I was relaxing in our spa on the porch under our deck after a long day. The spa jets were cranked up to high — I was trying to blast away the stress of work and the aches of the body. Suddenly the motion-sensing floodlights that scan our back yard clicked on. Earlier that day Ann had thrown some large chunks of stale homemade bread into the yard to feed the critters. A large “opossum” had smelled the lure and was chomping on a tasty piece of bread.
When the floodlights flashed on, the possum looked for a better place to dine. He ran behind the corner of the porch, where he was out of the light. Coincidentally, the corner of the porch was about four feet from where I was sitting in the spa. I watched the possum munching on the bread. He was a big, well-fed marsupial, about the size of a large cat. Since he didn’t have any water to drink with his hunk of bread and he didn’t want to get choked, he really had to chew his food well. Fortunately, he had some big jaws and strong teeth behind that long nose and legendary grin, well suited for chewing. As I sat in the spa and watched him enjoying his meal, I felt lucky to witness such a sight at such close proximity. For people who have house possums (my sister Billie, for instance) this is not a rare sight, but it was a real treat for me.
Watching those teethy jaws chomping on the bread, I flashed back many years to another close encounter. Two friends and I had been to a New Years Eve party at the Stanley residence in Virginia. At about 2am we left the party, in high spirits. I was driving, Scott was in the passenger seat, and Dee was in the back seat. As we were winding down the long driveway, a possum scurried across the road. Scott yelled to stop, so I pointed the lights in the direction of the critter and hit the brakes. Scott bailed out of the car and ran after the possum. Dee and I couldn’t believe what happened next – the possum started climbing a tree and Scott grabbed it by the tail and pulled it off the tree! Dee and I were rolling around in the car laughing at Scott’s bold move and the possum’s misfortune. Scott held the possum out as far as he could from his body and gave it a shake as it tried to curl up to bite him. He started walking back to the car.
Realizing what Scott was going to do, I yelled at Dee to lock the car door. Dee was laughing so hard that he didn’t hear me. I yelled again, desperate because Scott was very close to the car. Dee finally came to his senses and locked the door, just before Scott grabbed the door to open it. I was enjoying myself greatly but I didn’t see how having an enraged possum tossed into the car with us would have increased the fun. Scott walked to the front of the car and held the possum in the headlights. Very agitated, the possum was snapping his jaws and saliva was dripping out of his mouth. Every few seconds he would try to use his tail to curl up so he could bite his tormentor, but Scott would give him a shake and gravity would prevail. After a moment, Scott put the possum down, it ran off, and we were goin' down the road feelin' good.
Jimi Hendrix exploded our idea of what rock music could be: He manipulated the guitar, the whammy bar, the studio and the stage. On songs like "Machine Gun" or "Voodoo Chile," his instrument is like a divining rod of the turbulent Sixties – you can hear the riots in the streets and napalm bombs dropping in his "Star-Spangled Banner."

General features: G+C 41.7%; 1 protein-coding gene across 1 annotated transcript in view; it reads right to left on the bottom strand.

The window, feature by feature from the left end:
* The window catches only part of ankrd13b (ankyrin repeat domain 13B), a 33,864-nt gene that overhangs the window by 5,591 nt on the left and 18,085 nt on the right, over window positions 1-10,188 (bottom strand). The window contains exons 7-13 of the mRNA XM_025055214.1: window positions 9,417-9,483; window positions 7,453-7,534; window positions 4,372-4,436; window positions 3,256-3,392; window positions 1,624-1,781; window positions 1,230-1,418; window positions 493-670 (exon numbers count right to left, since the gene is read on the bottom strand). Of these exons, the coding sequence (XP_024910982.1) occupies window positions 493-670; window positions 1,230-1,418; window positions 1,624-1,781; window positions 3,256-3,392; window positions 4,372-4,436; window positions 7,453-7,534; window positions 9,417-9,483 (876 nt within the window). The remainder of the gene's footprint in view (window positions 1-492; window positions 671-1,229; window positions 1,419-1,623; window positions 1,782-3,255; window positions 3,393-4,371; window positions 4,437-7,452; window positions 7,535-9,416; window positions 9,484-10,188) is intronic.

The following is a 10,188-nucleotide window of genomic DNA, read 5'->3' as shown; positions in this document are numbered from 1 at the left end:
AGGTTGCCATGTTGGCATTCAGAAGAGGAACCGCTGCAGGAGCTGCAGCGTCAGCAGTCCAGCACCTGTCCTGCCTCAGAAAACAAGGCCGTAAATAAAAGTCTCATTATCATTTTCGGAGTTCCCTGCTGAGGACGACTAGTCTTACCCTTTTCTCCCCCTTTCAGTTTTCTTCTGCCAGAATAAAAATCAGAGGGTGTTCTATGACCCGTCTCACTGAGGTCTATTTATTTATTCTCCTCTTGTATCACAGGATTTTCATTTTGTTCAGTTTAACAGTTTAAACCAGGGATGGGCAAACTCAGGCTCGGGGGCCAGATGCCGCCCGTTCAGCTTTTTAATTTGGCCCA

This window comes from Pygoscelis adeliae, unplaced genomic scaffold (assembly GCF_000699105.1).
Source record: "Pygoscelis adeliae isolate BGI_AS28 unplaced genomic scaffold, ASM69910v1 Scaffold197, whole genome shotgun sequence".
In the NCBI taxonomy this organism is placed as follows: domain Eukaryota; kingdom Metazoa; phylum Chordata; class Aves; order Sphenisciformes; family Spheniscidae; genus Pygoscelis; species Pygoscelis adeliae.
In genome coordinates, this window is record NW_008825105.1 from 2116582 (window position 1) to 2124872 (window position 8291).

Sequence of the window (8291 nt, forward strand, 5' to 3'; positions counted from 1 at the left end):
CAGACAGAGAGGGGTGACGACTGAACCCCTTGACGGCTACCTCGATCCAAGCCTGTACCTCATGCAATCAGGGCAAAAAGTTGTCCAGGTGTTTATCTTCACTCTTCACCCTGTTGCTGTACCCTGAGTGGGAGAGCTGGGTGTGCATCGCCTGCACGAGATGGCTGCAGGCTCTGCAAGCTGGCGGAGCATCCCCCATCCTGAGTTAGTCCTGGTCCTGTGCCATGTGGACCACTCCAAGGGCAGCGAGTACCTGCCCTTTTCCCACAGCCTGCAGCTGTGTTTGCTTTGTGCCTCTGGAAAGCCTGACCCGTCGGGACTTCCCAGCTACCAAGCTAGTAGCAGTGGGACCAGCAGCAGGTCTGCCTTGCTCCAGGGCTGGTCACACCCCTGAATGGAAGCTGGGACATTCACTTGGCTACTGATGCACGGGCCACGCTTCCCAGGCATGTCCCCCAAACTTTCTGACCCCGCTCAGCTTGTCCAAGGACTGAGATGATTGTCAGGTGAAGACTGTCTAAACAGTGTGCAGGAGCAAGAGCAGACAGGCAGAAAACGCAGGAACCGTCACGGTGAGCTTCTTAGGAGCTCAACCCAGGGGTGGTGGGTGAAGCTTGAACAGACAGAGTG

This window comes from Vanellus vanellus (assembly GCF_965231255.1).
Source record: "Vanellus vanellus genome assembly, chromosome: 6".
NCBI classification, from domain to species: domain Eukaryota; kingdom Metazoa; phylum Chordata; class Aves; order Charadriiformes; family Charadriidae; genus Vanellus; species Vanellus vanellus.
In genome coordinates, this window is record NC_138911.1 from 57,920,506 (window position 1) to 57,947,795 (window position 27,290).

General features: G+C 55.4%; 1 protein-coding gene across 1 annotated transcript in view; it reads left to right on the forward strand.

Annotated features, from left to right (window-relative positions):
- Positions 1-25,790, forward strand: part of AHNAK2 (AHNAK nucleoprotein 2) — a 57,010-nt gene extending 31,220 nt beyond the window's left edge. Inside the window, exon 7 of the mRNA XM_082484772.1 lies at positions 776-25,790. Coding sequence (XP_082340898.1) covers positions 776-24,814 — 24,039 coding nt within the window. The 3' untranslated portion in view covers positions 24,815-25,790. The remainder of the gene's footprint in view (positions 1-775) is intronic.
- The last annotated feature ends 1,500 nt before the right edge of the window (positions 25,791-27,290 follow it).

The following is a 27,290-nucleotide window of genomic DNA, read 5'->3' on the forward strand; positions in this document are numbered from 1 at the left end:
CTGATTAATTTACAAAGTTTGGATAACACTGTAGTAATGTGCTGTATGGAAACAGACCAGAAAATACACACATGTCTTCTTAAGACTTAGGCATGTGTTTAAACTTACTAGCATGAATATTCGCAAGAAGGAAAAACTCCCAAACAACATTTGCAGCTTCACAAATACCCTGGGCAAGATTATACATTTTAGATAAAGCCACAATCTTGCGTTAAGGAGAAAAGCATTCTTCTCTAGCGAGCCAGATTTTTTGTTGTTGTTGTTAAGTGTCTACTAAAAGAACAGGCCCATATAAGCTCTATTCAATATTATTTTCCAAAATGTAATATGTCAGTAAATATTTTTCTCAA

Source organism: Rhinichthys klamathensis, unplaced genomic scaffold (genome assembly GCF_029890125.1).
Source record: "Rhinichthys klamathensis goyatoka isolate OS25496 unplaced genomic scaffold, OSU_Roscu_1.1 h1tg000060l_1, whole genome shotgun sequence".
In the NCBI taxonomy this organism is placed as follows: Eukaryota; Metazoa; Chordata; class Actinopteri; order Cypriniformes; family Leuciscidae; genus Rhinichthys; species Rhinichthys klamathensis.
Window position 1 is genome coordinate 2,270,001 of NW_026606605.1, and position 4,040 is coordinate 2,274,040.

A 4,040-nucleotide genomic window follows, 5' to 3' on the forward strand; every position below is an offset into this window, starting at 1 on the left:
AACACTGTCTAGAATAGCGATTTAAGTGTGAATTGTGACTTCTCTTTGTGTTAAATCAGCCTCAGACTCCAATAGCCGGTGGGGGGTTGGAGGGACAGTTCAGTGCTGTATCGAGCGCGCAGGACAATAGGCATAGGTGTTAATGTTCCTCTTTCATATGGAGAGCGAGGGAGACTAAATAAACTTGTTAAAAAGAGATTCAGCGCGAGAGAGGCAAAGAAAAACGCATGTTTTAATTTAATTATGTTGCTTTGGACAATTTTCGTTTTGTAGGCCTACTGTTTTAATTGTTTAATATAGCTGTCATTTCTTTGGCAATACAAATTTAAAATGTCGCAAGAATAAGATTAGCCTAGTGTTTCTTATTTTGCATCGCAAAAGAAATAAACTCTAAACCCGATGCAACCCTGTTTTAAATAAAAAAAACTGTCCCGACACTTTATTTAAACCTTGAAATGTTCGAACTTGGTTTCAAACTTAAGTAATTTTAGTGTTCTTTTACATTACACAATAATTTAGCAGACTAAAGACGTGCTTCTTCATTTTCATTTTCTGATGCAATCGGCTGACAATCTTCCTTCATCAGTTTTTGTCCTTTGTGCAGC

His playing was effortless. There's not one minute of his recorded career that feels like he's working hard at it – it feels like it's all flowing through him. The most beautiful song of the Jimi Hendrix canon is "Little Wing." It's just this gorgeous song that, as a guitar player, you can study your whole life and not get down, never get inside it the way that he does. He seamlessly weaves chords and single-note runs together and uses chord voicings that don't appear in any music book. His riffs were a pre-metal funk bulldozer, and his lead lines were an electric LSD trip down to the crossroads, where he pimp-slapped the devil.
There are arguments about who was the first guitar player to use feedback. It doesn't really matter, because Hendrix used it better than anyone; he took what was to become Seventies funk and put it through a Marshall stack, in a way that nobody's done since.
It's impossible to think of what Jimi would be doing now; he seemed like a pretty mercurial character. Would he be an elder statesman of rock? Would he be Sir Jimi Hendrix? Or would he be doing some residency off the Vegas Strip? The good news is his legacy is assured as the greatest guitar player of all time.
Valley Of Flowers Chamoli, Uttaranchal, India
The Valley of Flowers is an outstandingly beautiful high-altitude Himalayan valley that has been acknowledged as such by renowned mountaineers and botanists in literature for over a century and in Hindu mythology for much longer. Its ‘gentle’ landscape, breathtakingly beautiful meadows of alpine flowers and ease of access complement the rugged, moun
tain wilderness for which the inner basin of Nanda Devi National Park is renowned.
It is said about this valley of flowers that the fragrances of the flowers here is so exotic that if you pass from one end of the valley to the other end you will suffer from total memory loss. Only mystics and sages of the Himalayas are able to withstand it.